Introduction: The success of salvage techniques for free tissue transfer is well documented. The aim of this study was to identify factors that influenced the results of salvage operations in a group of patients who required early exploration. Methods: From a database survey of 408 patients who had a total of 427 free issue transfer reconstructions, 65 (16%) returned to the operating theatre within 7 days. A retrospective analysis of their progress was made from the case records. Results: The flap chart was found to be highly accurate for the 65 patients who had returned to the operating theatre, reporting two false positives and one false negative. Forty patients had compromised flaps and 25 had haematomas that required evacuation. The commonest problem with flaps was venous congestion (33/40, 83%), and 29 flaps were successfully salvaged (73%). Most successful salvage attempts were made within 24 hours of the end of the initial operation. The salvage rate was higher for the radial fasciocutaneous flaps (25/30, 83%), than for composite flaps (2/7, 29%). A total of 24/427 flaps failed (6%). Conclusions: We now recommend hourly observations of the flap for 24 hours followed by 4-hourly monitoring for 48 hours. Improved monitoring techniques for composite grafts may result in more being salvaged and a better overall survival.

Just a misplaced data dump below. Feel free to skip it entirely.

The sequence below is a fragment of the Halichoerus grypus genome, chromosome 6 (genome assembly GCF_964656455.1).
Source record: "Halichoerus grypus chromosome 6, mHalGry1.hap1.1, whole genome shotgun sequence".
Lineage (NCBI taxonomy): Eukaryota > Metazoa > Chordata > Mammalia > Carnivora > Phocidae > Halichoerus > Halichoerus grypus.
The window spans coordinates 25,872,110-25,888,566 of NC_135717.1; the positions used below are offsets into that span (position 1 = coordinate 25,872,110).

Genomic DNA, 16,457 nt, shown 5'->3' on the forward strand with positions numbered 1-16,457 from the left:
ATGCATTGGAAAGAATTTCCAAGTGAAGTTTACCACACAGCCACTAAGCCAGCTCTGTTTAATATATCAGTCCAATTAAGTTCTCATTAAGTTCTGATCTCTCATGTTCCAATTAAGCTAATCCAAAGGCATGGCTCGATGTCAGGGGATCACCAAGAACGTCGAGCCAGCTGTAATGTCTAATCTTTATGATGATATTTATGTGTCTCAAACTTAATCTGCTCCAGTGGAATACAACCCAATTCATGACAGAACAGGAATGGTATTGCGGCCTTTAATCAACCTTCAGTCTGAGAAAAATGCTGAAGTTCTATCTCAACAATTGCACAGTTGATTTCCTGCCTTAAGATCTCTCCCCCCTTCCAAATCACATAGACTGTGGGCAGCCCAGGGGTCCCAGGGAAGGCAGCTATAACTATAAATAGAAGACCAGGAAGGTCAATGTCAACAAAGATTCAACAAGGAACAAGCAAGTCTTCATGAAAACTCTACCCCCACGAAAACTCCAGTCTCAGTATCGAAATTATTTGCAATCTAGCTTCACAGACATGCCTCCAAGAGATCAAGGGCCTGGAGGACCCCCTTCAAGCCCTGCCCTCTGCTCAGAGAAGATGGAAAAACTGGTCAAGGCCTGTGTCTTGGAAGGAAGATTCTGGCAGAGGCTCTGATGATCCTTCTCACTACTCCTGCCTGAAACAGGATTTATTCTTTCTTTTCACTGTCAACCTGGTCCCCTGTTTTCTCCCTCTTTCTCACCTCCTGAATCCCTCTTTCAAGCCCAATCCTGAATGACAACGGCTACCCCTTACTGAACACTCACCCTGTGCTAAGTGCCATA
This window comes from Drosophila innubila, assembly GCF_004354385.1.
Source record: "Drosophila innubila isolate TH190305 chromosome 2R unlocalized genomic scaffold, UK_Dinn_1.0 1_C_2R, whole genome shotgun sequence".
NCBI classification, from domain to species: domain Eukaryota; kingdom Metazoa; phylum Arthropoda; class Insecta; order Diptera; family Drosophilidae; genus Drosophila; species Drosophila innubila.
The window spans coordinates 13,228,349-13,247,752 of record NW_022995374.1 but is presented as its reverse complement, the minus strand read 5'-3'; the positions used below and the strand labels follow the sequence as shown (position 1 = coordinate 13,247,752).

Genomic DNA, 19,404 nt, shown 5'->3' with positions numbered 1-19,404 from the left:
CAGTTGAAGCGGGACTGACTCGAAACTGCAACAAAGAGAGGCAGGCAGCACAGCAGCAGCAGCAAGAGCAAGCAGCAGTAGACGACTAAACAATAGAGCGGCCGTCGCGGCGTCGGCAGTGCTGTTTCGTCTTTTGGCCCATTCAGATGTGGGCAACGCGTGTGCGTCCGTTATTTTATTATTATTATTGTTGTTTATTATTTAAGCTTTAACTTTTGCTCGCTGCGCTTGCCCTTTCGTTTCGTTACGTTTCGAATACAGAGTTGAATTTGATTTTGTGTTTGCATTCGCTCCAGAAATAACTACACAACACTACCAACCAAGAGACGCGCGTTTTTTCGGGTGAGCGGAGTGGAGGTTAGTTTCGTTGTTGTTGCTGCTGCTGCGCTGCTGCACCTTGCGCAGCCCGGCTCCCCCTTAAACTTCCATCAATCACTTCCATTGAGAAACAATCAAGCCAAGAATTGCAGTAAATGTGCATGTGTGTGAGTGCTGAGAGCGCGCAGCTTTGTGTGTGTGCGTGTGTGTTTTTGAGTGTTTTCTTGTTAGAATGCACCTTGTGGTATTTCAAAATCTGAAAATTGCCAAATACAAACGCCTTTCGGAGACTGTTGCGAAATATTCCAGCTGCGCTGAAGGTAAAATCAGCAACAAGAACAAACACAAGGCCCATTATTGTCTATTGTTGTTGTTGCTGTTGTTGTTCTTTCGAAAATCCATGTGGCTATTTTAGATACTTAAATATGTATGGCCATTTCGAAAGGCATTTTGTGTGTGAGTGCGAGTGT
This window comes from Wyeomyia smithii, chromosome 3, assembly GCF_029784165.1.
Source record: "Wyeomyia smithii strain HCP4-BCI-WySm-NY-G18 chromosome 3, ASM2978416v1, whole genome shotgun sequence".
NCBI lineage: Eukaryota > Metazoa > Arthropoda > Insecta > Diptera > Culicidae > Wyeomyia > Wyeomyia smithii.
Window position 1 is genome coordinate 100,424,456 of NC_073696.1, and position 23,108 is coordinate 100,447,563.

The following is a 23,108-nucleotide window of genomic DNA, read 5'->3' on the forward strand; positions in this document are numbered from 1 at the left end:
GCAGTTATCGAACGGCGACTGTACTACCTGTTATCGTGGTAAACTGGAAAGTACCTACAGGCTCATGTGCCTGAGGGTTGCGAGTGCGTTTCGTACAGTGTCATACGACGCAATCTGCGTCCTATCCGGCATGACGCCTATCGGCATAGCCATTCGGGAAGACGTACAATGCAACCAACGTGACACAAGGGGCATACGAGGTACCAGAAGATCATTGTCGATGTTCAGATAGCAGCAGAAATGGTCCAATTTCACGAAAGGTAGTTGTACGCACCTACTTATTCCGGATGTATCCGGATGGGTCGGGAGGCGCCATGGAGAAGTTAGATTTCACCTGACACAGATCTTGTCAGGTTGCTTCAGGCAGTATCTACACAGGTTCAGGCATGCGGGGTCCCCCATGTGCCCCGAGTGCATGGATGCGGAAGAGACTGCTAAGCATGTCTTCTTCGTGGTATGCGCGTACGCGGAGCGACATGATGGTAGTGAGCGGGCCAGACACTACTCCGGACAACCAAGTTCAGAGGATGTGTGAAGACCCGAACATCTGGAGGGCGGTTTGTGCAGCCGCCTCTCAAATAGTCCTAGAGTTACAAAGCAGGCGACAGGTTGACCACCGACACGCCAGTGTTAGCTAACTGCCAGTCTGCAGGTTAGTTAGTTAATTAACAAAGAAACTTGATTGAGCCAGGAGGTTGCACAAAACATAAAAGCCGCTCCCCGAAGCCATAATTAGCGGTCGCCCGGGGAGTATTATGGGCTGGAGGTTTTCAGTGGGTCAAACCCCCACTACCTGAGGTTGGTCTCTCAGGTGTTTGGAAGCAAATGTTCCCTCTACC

Brown, J., Devine, J., Sillifant, P., Rogers, S., & Vaughan, E. (2003). Factors that influence the outcome of salvage in free tissue transfer. British Journal of Oral and Maxillofacial Surgery, 41(1), 16-20. https://doi.org/10.1016/S0266-4356(02)00260-7